Whisky is a complex drink and not for the feint hearted. But that’s why we love it.
You can really sink your teeth into it, seeking out the many and diverse flavours. Tasting a dram is what draws so many people to Whisky. It takes time and patience to train your taste buds, but in the end, it’s worth it.
The complexity means that some Whiskies can be hard to decipher and let’s face it, are just not for people new to the drink.
We’ve lined up some drams that are difficult to taste, but well worth the effort. These are some of the finest drams around, but don’t think you’ll crack them first go!
Peat, peat, peat. This is all about the peat. But within that, there are myriad other flavours abounding. It is packed with oak wood, fruit, earthy richness and lots of sweetness. At every turn you’ll find something new. What can be hard to get over is the immense amount of peat smoke. Ardbeg is adored for their peated drams and this is no exception. The big plume of bog smoke can be off-putting to those who don’t have a refined enough palate, but once you do, it’s incredible.
Made using corn, rye wheat and barley, as the name would suggest, this dram was selected by Jim Murray to be World Whisky of Year 2018. It is inviting and rich, with thick notes of caramel and oak wood. While it does not have the overwhelming effect of the peat in Ardbeg, this dram brims with flavour. The multiple grains bring in several different notes that bounce of one another. Appreciating all of the different notes can be difficult if you can’t taste what you’re appreciating.
Matured in both American and European oak, before being finished in oloroso casks from the Bodegas Lustau. The mix of sweet and spicy is excellent, with lots of Sherry flavours and big notes of oak. Cinnamon, nutmeg, cloves, caramel, chocolate, sweet nuts, winter berries; there’s a lot. The addition of the Sherry on top of the already intense oak flavours means this dram has a lot going on. It has so much to offer that it’s worth waiting to hone your skills before taking a deep dive into it.
The Yamazaki 12 Year Old was probably the first Japanese malt to make it big outside of Japan. And for good reason; it is one of the best Whiskies on the market. The flavour and the body work in perfect harmony. It is packed with rich nutty flavours and a lovely aroma of blossom, spice and citrus notes. It’s complexity comes from having been matured in Mizunara casks, a soft Japanese oak that impart a gentle floral note. Japanese malt is incredibly complex because of the different casks used and it takes a lot to crack into those floral flavours.
One of Lagavulin’s signature drams, this 16 Year Old malt is really rich. The peat is mouth wateringly good and has multiple layers of flavour. Accompanied with big seaside flavours of iodine and brine, with more notes of Sherry spice and sweetness, this malt has a lot going on. Once you are able to get under the peat, the other flavours are amazing as well. They are well developed, and when you get there, they are well worth the effort.
An Irish Whiskey beloved by critics and consumers alike, Green Spot is elegant and boasts lots of flavour. Menthol, vanilla, floral, orchard notes and a lovely oak flavour all mix to create a beautiful profile, alongside a smooth mouth feel. The flavours are not intense but they are multiple. This is the perfect dram to appreciate once you know your way round a Whisky, especially an Irish Whisky.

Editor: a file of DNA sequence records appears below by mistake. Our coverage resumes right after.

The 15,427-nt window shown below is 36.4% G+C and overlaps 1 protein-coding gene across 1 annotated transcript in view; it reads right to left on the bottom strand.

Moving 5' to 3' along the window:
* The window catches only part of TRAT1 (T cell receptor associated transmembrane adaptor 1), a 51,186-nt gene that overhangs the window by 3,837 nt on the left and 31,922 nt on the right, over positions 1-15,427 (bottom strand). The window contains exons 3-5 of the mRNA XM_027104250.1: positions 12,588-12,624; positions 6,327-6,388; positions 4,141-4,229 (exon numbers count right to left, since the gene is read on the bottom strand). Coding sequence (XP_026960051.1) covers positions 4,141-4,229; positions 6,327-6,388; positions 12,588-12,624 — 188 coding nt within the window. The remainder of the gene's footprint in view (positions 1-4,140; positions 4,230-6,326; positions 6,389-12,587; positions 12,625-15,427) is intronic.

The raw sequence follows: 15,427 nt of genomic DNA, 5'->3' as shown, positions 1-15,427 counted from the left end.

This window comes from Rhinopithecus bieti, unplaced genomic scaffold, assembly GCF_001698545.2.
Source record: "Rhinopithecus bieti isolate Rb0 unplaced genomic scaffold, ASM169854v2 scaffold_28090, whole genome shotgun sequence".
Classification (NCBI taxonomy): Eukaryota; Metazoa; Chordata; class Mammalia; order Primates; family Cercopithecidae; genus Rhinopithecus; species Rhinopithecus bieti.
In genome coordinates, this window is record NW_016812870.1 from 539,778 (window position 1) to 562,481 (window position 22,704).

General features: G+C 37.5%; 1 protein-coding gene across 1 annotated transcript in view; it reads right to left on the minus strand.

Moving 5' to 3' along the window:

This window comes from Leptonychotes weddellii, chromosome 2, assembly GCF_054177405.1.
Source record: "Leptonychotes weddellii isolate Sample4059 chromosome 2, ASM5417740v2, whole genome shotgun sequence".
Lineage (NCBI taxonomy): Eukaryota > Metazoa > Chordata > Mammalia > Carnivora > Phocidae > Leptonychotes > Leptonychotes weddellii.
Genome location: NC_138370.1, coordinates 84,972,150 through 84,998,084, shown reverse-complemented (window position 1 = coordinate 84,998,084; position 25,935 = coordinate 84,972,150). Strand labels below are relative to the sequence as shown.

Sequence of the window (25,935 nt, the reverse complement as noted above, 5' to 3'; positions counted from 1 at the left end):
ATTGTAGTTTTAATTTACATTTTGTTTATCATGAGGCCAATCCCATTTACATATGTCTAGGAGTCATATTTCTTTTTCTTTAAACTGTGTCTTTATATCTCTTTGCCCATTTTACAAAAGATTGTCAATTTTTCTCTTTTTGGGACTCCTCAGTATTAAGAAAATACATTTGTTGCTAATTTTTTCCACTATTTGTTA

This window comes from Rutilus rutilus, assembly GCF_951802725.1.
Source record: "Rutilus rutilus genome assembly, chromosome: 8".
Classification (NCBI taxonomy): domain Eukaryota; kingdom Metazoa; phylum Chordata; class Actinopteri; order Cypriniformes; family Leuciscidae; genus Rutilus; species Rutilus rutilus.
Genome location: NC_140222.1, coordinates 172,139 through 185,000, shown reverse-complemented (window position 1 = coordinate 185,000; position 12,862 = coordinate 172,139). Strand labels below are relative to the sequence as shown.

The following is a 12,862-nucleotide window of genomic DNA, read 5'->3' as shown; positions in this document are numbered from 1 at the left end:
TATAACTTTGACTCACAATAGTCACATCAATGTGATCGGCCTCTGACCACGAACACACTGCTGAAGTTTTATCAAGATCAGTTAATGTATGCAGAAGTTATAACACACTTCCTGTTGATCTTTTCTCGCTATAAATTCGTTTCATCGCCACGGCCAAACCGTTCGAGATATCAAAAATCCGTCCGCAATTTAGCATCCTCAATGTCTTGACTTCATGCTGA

A remarkable malt from Suntory, the Hibiki 17 Year Old is abundant with flavour. Again, like the Yamazaki 12 Year Old, the art of Japanese distillation means there is a lot going on in this malt and you really have to work at it to open it up fully. It has a gentle smoke throughout, with notes of oak, honey, citrus fruits, chocolate and wax. It is deeply complex and tastes phenomenal, you will not regret getting stuck into it once you do.
Talking about phenomenal Whiskies, let’s look at Compass Box’s Phenomenology. This is a blend made up of malts that should not go together on paper, but on the palate, they are incredible. It brings together malts from various distilleries including Talisker, Glenlossie, Tamdhu, Highland Park and Caol Ila. The seaside malt combine perfectly with the more floral flavours to create a real work of art. It helps if you have a bit of experience in tasting a multitude of flavour profiles, so you know exactly what you’re looking for.
A really rare malt, the Laphroaig Lore is crafted by the distillery’s Master Distiller and harks back to traditions passed down through generations. The seaside malt, with big notes of brine, salt and peat is matured in Sherry butts that introduce spice and sweetness. The variety of flavours is amazing and takes time to seek out and pursue, but you won’t taste anything else like it.
Wonderfully complex, this malt is full of floral, honeyed notes and baskets of fruit. It is slightly spicy as well, bringing in a little bit of warmth to round everything up. Highland Park are well known for their complex malts and digging into this one will make you a life long fan. It takes a bit of time to get into the gentler notes but the flavours are exquisite.